News broke today Jamaal Charles may hold out of training camp in an effort to get a new deal. Charles still has two years left on his present contract but he will be vastly underpaid compared to his performance and market value. It makes sense for him to hold out and see if he can get a new deal.
Charles holding out sounds scary but the reality is the Chiefs are in a position of strength in negotiations. Rules stipulate Charles must play each of the next two seasons (unless he gets injured) in order to accrue enough time to be eligible for free agency after 2015. By the time Charles would be eligible for free agency, he would be 29 years old, and the history of running back production after the age of 28 is not one full of success.
Could Charles be different? Sure he could. But history would suggest a running back with the kind of mileage Charles would have added by age 29 will not be very productive after age 30. Anybody remember the Larry Johnson extension? How did that work out for the Chiefs?
Running backs have short lifespans. Charles is near the end of his, which is part of the reason why the Chiefs have been so aggressive about trying to win in the window they have now.
There are, however, two windows that are still opening up: Alex Smith and Justin Houston. Kansas City’s future success is based more on the future production of Smith and Houston than it is on Charles.
Houston is a premier pass rusher who is about to hit his prime. We’ve learned Bob Sutton’s defensive scheme is based on getting to the quarterback, which means there may be no other player (except for maybe Dontari Poe) who is more important to the Chiefs’ future defensive success. Locking him down must be priority number one if the Chiefs are going to continue to build into a championship-caliber team.
Smith comes in quickly behind Houston. Remember, the Chiefs were 2-14 with both Houston and Charles the season before Smith arrived. Yes, part of it was the improved quality in coaching, but Smith’s quarterback play completely changed the nature of the team. A reduction in turnovers and smarter decision-making came almost exclusively from Smith’s play.
And the offense completely changed in the second half of the season as the team became more comfortable in the system. In the final eight games of the year, including the playoff game, the Chiefs averaged 32.3 points per game and increased their overall yardage production. Smith also added the most impressive statistical performance in a playoff game in Chiefs history.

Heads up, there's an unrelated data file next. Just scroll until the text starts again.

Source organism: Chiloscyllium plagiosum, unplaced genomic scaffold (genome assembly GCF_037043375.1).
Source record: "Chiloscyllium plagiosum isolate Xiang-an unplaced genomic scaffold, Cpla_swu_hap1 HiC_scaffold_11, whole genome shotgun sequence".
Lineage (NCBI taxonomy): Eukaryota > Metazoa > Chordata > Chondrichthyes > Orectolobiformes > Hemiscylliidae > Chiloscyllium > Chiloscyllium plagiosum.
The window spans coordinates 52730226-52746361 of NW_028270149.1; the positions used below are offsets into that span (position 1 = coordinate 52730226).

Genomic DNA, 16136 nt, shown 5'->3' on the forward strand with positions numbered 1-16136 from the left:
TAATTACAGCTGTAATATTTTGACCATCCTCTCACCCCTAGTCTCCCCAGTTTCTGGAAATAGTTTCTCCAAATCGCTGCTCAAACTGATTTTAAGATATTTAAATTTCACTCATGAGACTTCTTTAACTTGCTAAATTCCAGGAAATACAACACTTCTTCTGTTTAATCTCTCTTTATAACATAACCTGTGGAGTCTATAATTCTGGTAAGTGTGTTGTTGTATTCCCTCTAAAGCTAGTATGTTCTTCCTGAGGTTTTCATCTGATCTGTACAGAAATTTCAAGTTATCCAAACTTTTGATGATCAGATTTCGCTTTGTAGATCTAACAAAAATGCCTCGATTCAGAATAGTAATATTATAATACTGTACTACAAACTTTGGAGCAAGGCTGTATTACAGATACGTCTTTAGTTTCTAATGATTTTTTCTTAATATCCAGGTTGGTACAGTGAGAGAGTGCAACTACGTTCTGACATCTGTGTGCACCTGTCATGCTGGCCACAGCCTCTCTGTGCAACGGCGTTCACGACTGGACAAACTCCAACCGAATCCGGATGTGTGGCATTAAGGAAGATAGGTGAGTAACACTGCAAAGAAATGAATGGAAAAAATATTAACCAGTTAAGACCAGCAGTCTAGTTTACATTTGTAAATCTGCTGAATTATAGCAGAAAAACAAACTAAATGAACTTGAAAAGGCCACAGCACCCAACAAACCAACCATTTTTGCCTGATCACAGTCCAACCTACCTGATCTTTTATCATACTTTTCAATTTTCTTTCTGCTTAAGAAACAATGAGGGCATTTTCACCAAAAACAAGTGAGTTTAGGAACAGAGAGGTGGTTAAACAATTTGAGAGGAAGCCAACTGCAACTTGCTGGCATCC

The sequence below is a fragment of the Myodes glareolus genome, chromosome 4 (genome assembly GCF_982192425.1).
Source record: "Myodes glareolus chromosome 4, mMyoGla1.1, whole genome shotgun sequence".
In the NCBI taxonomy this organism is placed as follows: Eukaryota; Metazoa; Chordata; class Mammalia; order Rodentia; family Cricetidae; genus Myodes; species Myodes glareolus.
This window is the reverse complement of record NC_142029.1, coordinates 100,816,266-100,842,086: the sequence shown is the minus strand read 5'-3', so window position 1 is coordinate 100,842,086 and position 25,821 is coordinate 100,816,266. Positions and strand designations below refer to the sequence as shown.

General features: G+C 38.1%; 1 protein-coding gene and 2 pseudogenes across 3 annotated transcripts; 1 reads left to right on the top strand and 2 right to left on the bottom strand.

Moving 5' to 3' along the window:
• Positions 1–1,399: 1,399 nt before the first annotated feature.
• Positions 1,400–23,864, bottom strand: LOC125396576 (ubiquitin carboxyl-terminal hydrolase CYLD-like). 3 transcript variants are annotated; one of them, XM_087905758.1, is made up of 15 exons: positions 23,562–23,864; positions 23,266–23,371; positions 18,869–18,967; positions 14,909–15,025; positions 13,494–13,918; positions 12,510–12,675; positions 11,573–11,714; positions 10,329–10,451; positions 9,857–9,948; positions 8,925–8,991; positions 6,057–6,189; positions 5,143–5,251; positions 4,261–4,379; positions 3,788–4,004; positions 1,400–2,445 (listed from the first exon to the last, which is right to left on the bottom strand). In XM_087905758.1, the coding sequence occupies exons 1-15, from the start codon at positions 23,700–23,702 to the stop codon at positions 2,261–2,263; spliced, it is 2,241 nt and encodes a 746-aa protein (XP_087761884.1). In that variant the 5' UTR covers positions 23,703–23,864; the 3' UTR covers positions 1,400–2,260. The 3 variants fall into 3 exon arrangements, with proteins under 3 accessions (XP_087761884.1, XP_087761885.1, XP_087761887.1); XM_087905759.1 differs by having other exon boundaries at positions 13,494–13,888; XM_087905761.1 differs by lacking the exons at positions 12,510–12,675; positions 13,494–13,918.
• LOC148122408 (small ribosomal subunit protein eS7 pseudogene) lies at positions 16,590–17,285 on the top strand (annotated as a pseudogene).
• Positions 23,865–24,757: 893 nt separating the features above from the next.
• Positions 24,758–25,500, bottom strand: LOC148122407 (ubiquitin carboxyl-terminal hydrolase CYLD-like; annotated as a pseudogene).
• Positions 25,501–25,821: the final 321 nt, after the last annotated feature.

Is Alex Smith as good as Aaron Rodgers? Of course not. But based on purely on talent, tell my why Smith cannot be the Chiefs’ version of Russell Wilson. Smith is the best quarterback the Chiefs have had since Trent Green, and Smith is better than Green. It is in the best interest of the Chiefs to solidify the quarterback position.
What matters the most with Smith deal is how it is structured. Kansas City should want the flexibility to get out of the Smith deal if they do happen to run into the next Aaron Rodgers. This is why Houston’s contract is the most important as it will help dictate how the Chiefs can structure Smith’s deal. The more money the Chiefs can front load into Smith, the easier it will be to move on from him if Aaron Murray or some other future quarterback proves to be the better quarterback. How much the Chiefs can front load is based on what Houston’s final number ends up being.
Jamaal Charles is a great running back, maybe even the best of his generation (excluding Adrian Peterson). Charles took a risk when he signed his extension and it has come back to bite him. He’ll play out his two years and will likely be close to done as an elite back.
KC could sign him to an extra year, give him a small pay raise. Deity knows Charles has earned it. But priority number one has to be getting Houston signed to a deal so they can get a deal done with Smith.